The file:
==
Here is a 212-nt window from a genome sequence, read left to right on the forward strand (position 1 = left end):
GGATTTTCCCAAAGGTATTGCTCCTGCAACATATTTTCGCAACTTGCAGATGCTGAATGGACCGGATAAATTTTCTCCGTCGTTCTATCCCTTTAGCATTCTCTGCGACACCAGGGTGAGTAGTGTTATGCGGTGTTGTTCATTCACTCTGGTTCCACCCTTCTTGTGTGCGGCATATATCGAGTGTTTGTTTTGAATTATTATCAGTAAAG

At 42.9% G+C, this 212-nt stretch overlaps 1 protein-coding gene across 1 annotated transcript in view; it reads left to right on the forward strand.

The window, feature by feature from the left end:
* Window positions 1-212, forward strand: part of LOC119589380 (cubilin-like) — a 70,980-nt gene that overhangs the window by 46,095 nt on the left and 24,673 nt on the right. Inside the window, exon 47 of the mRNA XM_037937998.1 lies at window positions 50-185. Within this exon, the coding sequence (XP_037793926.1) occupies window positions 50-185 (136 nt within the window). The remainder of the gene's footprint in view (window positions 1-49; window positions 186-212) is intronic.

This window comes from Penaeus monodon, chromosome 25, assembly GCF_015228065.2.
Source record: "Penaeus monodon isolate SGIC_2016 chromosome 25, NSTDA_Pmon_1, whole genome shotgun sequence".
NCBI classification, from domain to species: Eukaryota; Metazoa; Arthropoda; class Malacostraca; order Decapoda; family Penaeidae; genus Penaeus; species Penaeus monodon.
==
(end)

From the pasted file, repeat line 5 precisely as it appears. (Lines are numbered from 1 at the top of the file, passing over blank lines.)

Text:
* Window positions 1-212, forward strand: part of LOC119589380 (cubilin-like) — a 70,980-nt gene that overhangs the window by 46,095 nt on the left and 24,673 nt on the right. Inside the window, exon 47 of the mRNA XM_037937998.1 lies at window positions 50-185. Within this exon, the coding sequence (XP_037793926.1) occupies window positions 50-185 (136 nt within the window). The remainder of the gene's footprint in view (window positions 1-49; window positions 186-212) is intronic.